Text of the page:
ZeroFive Audio Lowrider Review

ZeroFive Audio Lowrider Review

Classic outboard bass effect in analog stompbox form. Muscular-yet-clear bass tones. Easy to use.

No battery compartment. Modern digital EQ pedals can create similar effects—and many more.

ZeroFive Audio Lowrider
zerofiveaudio.com

The Lowrider pedal from France’s ZeroFive Audio is a one-trick pony. But it’s a magic pony whose trick, as far as I know, is unique among handbuilt analog stompboxes. It certainly merits a stall in the stables of many bassists, and probably a fair number of guitarists as well.


It’s based on a portion of the circuit from Pultec’s EQP-1A, an outboard equalizer still considered a classic more than 70 years after its introduction. You may be familiar with the device even if you’ve never seen an original, because it’s been cloned endlessly as a software plugin. You’ve certainly heard the effect on countless recordings.

Equalization Homage

The original Pultec is a 3-band passive EQ paired with a tube-powered gain stage. The Lowrider replicates only the bass section, with a modern op amp in lieu of tubes. Bass boosts are the EQP-1A’s most celebrated sound, thanks to an intriguing design quirk. The original has separate controls for bass boost and cut, and they’re often used simultaneously. That may sound pointless. Don’t the two controls cancel each other out? Nope—due to their different cutoff frequencies and ranges, you can generate massive bass boosts with the gain knob, and then clarify the low mids via the cut knob. Result: walloping lows that don’t get woolly or muddy.

On the Lowrider, the boost and cut controls are combined in a single “intensity” pot. This disappointed me at first. Wouldn’t it be best to have separate controls for bass boom and low-mid clarity? Yet the single-knob solution, with its baked-in boost/cut ratios, simply works. Every setting yields the Pultec’s signature big-yet-clear bass sound. You don’t get the idiosyncratic tube coloration of the original gain stage, but the op amp provides clean and attractive volume boosts with variable amounts of low-end wallop.

As on the original, a rotary switch lets you select the boost frequency. The two lowest settings have been raised to slightly higher frequencies better suited to modern bass tones. There are also two additional settings where the cut frequency is shifted further above the boost frequency for even greater low-mid openness.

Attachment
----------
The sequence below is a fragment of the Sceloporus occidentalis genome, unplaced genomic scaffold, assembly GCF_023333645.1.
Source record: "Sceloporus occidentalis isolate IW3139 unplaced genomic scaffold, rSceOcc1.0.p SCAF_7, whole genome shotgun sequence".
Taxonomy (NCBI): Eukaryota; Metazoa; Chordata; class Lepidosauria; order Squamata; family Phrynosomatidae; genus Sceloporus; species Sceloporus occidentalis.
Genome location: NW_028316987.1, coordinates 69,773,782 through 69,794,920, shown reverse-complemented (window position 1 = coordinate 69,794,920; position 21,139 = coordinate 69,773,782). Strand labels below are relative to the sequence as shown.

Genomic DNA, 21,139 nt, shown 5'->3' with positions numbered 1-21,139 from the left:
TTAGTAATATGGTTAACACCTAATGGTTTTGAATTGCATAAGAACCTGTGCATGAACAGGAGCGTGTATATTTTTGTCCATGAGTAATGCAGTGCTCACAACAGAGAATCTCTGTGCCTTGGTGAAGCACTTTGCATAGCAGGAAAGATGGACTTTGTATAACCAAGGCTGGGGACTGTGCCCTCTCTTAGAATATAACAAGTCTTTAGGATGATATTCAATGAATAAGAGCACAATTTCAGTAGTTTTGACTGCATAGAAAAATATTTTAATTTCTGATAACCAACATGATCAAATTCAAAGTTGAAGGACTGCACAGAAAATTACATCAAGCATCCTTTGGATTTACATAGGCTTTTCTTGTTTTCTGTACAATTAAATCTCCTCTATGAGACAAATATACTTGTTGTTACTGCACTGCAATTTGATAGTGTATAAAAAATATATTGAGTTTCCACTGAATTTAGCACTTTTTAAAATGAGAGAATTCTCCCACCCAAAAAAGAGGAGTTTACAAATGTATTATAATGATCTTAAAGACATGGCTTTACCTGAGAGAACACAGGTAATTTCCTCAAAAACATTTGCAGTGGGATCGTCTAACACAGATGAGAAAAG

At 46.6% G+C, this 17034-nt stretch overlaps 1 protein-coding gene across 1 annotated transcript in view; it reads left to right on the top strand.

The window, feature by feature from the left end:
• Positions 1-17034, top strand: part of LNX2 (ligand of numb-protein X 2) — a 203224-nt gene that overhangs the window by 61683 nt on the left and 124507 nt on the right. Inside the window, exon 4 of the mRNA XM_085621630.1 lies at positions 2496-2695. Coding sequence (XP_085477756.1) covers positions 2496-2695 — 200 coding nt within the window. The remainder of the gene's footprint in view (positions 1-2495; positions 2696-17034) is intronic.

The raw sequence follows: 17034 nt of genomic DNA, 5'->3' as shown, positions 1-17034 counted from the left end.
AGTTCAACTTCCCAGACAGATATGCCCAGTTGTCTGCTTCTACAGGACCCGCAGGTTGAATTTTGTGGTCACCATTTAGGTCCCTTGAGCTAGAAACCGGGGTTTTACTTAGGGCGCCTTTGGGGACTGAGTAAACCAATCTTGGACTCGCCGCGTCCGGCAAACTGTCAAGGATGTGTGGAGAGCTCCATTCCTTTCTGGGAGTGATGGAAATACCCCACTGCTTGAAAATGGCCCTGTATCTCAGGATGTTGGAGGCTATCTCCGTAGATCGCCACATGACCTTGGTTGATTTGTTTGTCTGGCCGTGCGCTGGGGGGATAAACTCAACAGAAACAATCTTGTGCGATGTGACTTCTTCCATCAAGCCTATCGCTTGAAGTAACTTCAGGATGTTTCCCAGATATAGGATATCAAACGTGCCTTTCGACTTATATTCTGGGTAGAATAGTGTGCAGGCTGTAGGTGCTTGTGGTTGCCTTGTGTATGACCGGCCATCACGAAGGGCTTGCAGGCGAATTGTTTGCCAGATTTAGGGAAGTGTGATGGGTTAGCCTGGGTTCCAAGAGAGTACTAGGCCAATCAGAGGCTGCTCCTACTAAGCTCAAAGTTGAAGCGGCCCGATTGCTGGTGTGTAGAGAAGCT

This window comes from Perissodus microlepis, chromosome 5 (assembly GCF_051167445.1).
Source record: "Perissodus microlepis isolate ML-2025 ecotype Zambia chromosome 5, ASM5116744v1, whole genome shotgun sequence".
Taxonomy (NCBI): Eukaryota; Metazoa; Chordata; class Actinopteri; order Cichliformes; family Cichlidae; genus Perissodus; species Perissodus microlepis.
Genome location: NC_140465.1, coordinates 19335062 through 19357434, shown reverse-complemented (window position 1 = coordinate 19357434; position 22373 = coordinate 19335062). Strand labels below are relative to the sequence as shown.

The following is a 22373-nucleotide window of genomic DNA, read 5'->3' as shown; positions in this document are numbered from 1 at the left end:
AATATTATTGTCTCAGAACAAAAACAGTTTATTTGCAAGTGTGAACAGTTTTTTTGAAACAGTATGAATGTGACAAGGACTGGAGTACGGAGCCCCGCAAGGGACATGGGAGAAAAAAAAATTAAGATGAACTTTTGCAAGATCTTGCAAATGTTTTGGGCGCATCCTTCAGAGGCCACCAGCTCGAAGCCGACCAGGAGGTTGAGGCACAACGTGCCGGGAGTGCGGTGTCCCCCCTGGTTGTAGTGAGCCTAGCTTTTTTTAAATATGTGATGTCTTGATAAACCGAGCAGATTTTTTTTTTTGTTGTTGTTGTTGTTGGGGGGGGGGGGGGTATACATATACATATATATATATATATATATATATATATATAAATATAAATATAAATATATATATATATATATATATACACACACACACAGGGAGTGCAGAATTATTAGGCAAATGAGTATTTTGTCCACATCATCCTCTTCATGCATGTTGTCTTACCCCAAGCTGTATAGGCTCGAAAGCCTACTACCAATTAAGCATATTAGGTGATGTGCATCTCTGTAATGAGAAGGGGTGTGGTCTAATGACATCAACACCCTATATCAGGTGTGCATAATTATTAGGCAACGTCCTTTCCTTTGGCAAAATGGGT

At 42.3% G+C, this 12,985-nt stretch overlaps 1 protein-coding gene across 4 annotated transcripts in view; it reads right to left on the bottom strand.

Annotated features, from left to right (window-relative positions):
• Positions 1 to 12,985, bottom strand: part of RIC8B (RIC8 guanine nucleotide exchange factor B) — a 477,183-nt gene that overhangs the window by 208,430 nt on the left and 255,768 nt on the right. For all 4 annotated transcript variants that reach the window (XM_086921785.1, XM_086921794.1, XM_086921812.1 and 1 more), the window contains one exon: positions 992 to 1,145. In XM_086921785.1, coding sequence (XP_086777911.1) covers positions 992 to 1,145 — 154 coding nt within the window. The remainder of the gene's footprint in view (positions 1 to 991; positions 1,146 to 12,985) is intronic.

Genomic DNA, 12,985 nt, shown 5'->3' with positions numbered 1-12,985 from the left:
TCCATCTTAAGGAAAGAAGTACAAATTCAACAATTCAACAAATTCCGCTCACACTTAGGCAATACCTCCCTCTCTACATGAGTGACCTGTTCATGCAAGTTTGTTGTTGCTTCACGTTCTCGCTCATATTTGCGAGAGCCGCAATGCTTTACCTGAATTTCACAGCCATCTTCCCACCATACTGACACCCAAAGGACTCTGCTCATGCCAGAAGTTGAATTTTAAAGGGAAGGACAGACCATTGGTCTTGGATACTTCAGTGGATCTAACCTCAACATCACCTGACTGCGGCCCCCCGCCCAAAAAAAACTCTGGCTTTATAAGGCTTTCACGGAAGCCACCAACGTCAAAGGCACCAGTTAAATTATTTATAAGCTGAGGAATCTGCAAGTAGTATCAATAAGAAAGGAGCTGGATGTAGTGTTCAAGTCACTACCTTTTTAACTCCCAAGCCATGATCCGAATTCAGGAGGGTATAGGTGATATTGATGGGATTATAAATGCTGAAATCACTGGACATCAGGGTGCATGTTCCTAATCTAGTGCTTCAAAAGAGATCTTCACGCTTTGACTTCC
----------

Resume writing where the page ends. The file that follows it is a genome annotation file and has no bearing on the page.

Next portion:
Boost for Body and Bigness

Audio Clip 1 demos the six settings on bass guitar. You hear a short phrase eight times: first with the effect bypassed, then with strong boosts centered at 30, 45, 60, and 100 Hz, and then the two custom settings. The clip concludes with a repeat of the bypassed sound. To my ear, all settings are attractive and usable, and it took mere seconds to dial them in. And man, I sure missed the bottom-end muscle when I switched off the pedal!

The Lowrider may also be useful for guitarists, depending on what styles they play and how low they tune. The Lowrider’s lowest-pitched settings reside below the range of most guitars, but the 60 and 100 Hz positions add muscle to low-register baritone guitar lines (Clip 2) and chunky drop-D power chords (Clip 3). Again, both demo clips begin and end with the effect bypassed.

The Lowrider is expertly handbuilt, using full-sized, through-hole components. It has no battery compartment, but it works with any standard 9-volt power supply. You can also run it at 18 volts, where it can accept line-level signals. (That is, you can apply it as an outboard mix effect without using a reamping device.)

The Verdict

There are many ways to add low-end muscle to bass and low-register guitar parts, from pitch shifters to subharmonic synthesizers to modern parametric EQs. But a Pultec-style solution, as capably conjured in ZeroFive’s EQP-1A, is both musically satisfying and nearly idiot-proof.

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